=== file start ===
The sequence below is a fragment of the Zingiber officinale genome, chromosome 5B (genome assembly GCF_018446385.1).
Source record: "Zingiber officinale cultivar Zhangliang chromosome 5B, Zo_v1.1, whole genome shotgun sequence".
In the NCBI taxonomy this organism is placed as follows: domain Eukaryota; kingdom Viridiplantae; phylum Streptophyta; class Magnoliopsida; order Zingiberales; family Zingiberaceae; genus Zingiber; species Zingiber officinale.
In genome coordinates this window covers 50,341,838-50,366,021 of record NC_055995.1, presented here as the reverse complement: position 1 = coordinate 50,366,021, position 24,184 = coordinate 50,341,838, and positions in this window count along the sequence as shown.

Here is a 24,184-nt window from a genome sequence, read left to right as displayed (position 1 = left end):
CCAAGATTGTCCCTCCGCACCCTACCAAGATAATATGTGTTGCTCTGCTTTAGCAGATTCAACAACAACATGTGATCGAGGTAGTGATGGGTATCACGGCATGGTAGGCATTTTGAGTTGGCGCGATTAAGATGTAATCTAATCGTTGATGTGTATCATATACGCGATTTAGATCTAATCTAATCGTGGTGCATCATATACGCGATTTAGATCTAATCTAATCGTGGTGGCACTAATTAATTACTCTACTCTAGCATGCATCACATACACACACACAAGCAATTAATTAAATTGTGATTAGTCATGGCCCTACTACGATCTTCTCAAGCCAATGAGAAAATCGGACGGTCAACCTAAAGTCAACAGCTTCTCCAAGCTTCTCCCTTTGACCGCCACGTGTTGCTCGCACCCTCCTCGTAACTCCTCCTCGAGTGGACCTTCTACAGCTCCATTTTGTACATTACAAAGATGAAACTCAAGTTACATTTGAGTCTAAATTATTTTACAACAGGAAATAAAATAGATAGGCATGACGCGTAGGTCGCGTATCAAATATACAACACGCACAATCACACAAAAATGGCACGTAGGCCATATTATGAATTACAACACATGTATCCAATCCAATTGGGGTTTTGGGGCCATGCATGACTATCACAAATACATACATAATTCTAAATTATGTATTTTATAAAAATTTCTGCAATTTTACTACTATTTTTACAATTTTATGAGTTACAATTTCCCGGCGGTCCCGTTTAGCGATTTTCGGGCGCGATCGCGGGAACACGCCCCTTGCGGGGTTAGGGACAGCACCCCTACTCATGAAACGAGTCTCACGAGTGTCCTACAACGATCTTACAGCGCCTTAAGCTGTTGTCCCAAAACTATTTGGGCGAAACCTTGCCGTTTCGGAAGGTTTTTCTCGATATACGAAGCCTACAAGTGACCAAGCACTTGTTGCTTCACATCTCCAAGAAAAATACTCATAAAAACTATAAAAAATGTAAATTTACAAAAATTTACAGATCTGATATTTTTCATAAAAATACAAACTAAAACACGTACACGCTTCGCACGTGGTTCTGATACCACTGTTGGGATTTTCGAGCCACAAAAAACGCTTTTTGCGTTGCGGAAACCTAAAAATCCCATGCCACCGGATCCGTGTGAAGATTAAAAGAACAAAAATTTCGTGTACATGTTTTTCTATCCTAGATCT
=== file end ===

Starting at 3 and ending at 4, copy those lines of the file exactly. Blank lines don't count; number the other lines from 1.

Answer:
In the NCBI taxonomy this organism is placed as follows: domain Eukaryota; kingdom Viridiplantae; phylum Streptophyta; class Magnoliopsida; order Zingiberales; family Zingiberaceae; genus Zingiber; species Zingiber officinale.
In genome coordinates this window covers 50,341,838-50,366,021 of record NC_055995.1, presented here as the reverse complement: position 1 = coordinate 50,366,021, position 24,184 = coordinate 50,341,838, and positions in this window count along the sequence as shown.